GPS Community Confronts LightSquared Move into L1 Spectrum
The Washington View
The GPS community is seething over a January 26 decision by the Federal Communications Commission (FCC) giving a conditional go ahead to a new broadband network with the potential to overwhelm GPS receivers across the country
The GPS community is seething over a January 26 decision by the Federal Communications Commission (FCC) giving a conditional go ahead to a new broadband network with the potential to overwhelm GPS receivers across the country.
The network is being developed by LightSquared, a firm backed by hedge fund manager Phil Falcone, who made a fortune betting against subprime loans in 2007. Falcone has been accumulating stock in wireless companies for years, reportedly convinced that smart phones and other devices will fuel a drive for bandwidth. He began buying the stock of a firm called SkyTerra several years ago, taking it over completely and renaming it LightSquared in 2010.
Falcone has now committed a significant part of the assets of Harbinger Capital Partners and other of his hedge funds to wireless, even paying hundreds of millions to another wireless firm to separate its checkerboard of frequency assignments from those of LightSquared so that his firm could have contiguous bands for its services.
LightSquared plans to provide nationwide 4G (fourth-generation) LTE (long-term evolution) mobile broadband service using two freshly updated geostationary satellites and a new network of some 40,000 ground stations.
The ground stations are called ancillary terrestrial components or ATCs. As originally envisioned, ATCs were to be limited in number and intended to augment the satellite service with the on-orbit component carrying most of the load. Therefore, the level of activity in the frequency band where LightSquared wants to offer its expanded service — which ranges from 1525 to 1559 MHz — is currently relatively modest and not much of a problem for GPS users.
Most GNSS systems and related augmentation and regional services use — or plan to use — the adjacent band running from 1559 to 1610 MHz. The civil L1 GPS C/A code is a 20.46-megahertz signal centered at 1575.42 MHz. However, future civil and military signals will come even closer to the proposed LightSquared spectrum. For instance, the civil L1C signal planned for GPS Block III spacecraft (and Galileo’s equivalent Open Service signal) will be more than 24 megahertz wide.
LightSquared’s business plan now puts the emphasis on providing service via the ATCs. Each of these ground stations will put out a signal that, when measured a half mile from the ATC, will be roughly 1 billion times more powerful that a GPS signal, said GPS expert Brad Parkinson, Edward C. Wells Professor of Aeronautics and Astronautics (Emeritus) at Stanford University.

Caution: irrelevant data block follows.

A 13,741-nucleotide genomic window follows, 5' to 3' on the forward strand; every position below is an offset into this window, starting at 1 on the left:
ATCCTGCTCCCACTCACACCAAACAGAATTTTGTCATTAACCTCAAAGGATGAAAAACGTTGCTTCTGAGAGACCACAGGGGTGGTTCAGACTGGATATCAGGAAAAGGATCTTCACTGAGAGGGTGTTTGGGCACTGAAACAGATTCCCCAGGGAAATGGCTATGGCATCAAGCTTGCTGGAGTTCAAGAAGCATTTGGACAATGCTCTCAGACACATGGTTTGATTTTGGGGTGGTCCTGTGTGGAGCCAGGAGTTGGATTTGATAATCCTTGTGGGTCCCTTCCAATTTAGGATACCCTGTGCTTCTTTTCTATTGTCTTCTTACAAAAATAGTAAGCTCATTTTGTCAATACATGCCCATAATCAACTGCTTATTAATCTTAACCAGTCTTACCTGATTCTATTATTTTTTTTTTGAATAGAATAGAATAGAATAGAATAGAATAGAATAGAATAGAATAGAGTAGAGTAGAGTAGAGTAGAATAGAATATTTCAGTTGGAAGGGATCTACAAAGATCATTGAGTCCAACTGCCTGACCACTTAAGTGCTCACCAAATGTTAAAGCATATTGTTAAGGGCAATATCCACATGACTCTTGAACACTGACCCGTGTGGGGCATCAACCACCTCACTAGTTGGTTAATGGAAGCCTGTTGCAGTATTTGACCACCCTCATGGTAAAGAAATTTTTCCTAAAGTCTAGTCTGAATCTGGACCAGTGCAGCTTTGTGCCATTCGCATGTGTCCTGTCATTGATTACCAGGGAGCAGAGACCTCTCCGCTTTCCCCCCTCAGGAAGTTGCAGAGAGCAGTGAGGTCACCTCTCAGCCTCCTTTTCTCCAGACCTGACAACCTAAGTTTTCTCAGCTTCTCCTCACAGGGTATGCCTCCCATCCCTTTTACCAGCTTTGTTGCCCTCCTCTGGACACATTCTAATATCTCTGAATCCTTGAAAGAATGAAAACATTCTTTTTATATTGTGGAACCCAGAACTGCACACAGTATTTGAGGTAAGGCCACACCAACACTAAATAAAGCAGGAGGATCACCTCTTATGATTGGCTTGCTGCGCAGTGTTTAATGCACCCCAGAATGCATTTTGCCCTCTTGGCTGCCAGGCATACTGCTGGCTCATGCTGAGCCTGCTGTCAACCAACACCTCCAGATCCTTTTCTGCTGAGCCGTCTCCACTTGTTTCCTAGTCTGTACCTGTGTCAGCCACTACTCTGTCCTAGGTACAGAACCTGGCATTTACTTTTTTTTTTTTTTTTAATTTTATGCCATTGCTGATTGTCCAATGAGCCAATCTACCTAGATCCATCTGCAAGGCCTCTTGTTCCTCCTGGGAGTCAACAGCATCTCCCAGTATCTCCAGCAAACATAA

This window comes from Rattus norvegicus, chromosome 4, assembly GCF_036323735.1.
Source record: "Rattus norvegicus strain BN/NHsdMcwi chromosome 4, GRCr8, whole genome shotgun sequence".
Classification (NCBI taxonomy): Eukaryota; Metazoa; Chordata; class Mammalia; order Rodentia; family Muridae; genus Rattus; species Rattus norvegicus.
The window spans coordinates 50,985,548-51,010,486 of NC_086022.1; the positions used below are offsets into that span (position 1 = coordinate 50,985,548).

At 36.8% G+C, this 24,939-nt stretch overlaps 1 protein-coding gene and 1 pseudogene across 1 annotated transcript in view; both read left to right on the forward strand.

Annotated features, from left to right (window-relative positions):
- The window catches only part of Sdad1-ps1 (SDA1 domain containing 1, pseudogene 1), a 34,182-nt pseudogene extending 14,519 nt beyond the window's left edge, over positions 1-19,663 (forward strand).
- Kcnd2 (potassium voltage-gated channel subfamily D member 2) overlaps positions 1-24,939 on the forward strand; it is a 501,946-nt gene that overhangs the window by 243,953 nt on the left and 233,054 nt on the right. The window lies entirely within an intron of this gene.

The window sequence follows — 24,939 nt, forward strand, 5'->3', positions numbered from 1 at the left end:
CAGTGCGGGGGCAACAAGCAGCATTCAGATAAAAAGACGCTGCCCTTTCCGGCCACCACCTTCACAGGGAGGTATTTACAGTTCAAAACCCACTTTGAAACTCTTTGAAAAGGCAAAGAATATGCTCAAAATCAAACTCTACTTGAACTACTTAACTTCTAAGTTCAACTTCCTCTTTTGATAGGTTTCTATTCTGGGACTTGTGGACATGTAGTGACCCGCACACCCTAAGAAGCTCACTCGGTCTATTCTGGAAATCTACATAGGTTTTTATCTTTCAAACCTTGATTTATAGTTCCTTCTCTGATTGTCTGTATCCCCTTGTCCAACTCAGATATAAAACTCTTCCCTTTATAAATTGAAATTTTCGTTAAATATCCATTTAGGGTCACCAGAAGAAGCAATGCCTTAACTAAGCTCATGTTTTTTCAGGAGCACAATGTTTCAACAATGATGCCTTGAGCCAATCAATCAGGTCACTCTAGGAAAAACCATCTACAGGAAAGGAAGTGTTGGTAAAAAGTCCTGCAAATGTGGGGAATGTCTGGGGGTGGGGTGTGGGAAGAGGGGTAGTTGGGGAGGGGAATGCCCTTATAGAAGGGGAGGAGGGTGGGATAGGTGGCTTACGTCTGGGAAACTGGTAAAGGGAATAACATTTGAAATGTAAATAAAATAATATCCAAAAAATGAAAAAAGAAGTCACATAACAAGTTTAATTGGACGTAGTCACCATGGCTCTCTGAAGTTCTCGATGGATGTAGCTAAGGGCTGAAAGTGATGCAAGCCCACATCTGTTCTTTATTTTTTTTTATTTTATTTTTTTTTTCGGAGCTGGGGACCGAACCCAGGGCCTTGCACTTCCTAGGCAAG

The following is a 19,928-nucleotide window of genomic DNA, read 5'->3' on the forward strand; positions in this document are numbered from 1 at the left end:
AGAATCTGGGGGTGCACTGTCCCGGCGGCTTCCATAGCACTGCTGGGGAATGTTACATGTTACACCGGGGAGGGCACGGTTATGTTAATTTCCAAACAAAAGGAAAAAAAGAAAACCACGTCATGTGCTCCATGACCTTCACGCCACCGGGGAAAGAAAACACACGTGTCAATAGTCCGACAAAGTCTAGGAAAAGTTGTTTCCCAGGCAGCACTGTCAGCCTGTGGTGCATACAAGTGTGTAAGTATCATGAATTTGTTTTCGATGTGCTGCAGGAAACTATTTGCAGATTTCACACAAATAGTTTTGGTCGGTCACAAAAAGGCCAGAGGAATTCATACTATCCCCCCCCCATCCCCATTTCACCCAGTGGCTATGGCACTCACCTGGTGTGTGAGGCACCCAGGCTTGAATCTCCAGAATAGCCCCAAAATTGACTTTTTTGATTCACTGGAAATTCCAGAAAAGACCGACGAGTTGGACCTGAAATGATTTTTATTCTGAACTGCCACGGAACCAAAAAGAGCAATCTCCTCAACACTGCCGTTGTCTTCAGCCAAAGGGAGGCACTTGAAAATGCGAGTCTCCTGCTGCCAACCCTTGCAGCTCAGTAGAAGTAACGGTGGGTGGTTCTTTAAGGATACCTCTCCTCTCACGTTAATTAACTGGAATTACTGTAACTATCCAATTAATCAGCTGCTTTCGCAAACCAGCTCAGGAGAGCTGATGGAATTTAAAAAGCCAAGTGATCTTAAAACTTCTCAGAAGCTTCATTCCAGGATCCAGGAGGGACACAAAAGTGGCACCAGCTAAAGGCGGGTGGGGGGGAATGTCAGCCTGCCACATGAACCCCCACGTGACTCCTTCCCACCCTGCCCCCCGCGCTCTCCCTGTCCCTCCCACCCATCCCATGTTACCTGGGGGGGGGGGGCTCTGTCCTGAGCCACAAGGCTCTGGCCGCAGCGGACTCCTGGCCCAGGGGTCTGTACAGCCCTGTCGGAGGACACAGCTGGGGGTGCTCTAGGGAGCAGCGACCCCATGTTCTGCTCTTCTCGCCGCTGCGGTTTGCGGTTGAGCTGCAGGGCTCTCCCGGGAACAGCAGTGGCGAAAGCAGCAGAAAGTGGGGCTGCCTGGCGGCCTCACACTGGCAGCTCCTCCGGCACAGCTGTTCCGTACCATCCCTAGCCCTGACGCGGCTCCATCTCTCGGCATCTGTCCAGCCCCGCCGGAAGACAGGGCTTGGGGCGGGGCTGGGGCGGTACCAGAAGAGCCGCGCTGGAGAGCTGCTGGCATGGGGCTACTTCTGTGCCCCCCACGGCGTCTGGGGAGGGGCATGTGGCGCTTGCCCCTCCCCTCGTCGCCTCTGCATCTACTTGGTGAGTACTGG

Preliminary tests by Garmin, a GPS equipment manufacturer, indicate that the ground station signals will be so powerful that they will cause receivers as far away as 5.6 miles to fail. Receivers in airplanes 12 miles in the air could also be jammed, said General William L. Shelton, Commander, Air Force Space Command.
“If we allow that system to be fielded and it does indeed jam GPS, imagine the impact,” Shelton told the Air Force Association’s Air Warfare Symposium in Orlando, Fla., in February. “We’re talking about $110 billion industry in GPS; we’re talking about dependence on so many things in our infrastructure. This is just unbelievable.”
The more than half dozen GPS experts who spoke to Inside GNSS on the issue agreed that the LightSquared signals could potentially overload and crash GPS receivers, though the exact scope of the risk, they said, remains to be seen.
Nearly all of those who agreed to be interviewed asked not to be identified because they were not authorized to discuss the matter publicly. Several individuals declined to speak under any circumstances, perhaps because of the touchy political overtones surrounding the issue.
Under that plan the federal government is supposed to make an additional 500 megahertz of spectrum available for broadband within 10 years. Of that, 300 megahertz is supposed to be allocated to mobile use within five years.
The FCC, which crafted the plan, is naturally enthusiastic about it. So is President Barack Obama who came out in support of broadband during his 2011 State of the Union speech and soon after announced his intention to allocate more than $18 billion to build wireless broadband capacity across the country.
But Obama also made protecting the GPS signal from interference a national priority when he announced his National Space Policy in July 2010. Moreover he reiterated his policy to work with “foreign positioning, navigation, and timing (PNT) services . . . to augment and strengthen the resiliency of GPS.”
That latter goal likely will be difficult if LightSquared proceeds as planned, said one expert familiar with both GPS and Galileo, the European GNSS. For those who want to use Galileo in the United States, the expert said, LightSquared is “going to be a disaster.”
That same expert confirmed what others had told Inside GNSS: it is the higher-accuracy GPS receivers — those that track up to the full 20.46 megahertz L1 C/A-code signal — that are most likely at risk from the LightSquared network as now proposed.
The GPS receivers in cell phones, another source explained, are already highly filtered. Most mobile phones have to handle signals from multiple phone networks, GPS, and other capabilities such as Bluetooth, all in a tiny handset — making heavy filtering necessary.
Cell phone makers also are not striving for the level of GPS accuracy that high-end users such as surveyors or pilots need. Cell phones generally use only a 2-megahertz band, centered at 1575 MHz, creating a buffer of more than 10 megahertz between the cell phone and the LightSquared signal,
High-end users, however, have had a quiet environment so far and have not had to incorporate such filtering. Moreover, they generally need to use a band of 20 to 30 MHz to get the accuracy they need. A 30 MHz band centered at 1575 is cheek to jowl with LightSquared’s spectrum real estate.
Several experts told Inside GNSS that the LightSquared signal posed a particular problem for aircraft using GPS for landing. Not yet clear is what the impact would be on automated dependent surveillance–broadcast (ADS-B), the Federal Aviation Administration’s billion-dollar plan to use GPS to help handle the air traffic.
Military applications could also fall into the high-end, at-risk category. The M-code, for example, uses two 10-megahertz bands, one centered at 1585 MHz and one at 1565 MHz, leaving no buffer between the lower end of the M code and the high-powered LightSquared signal.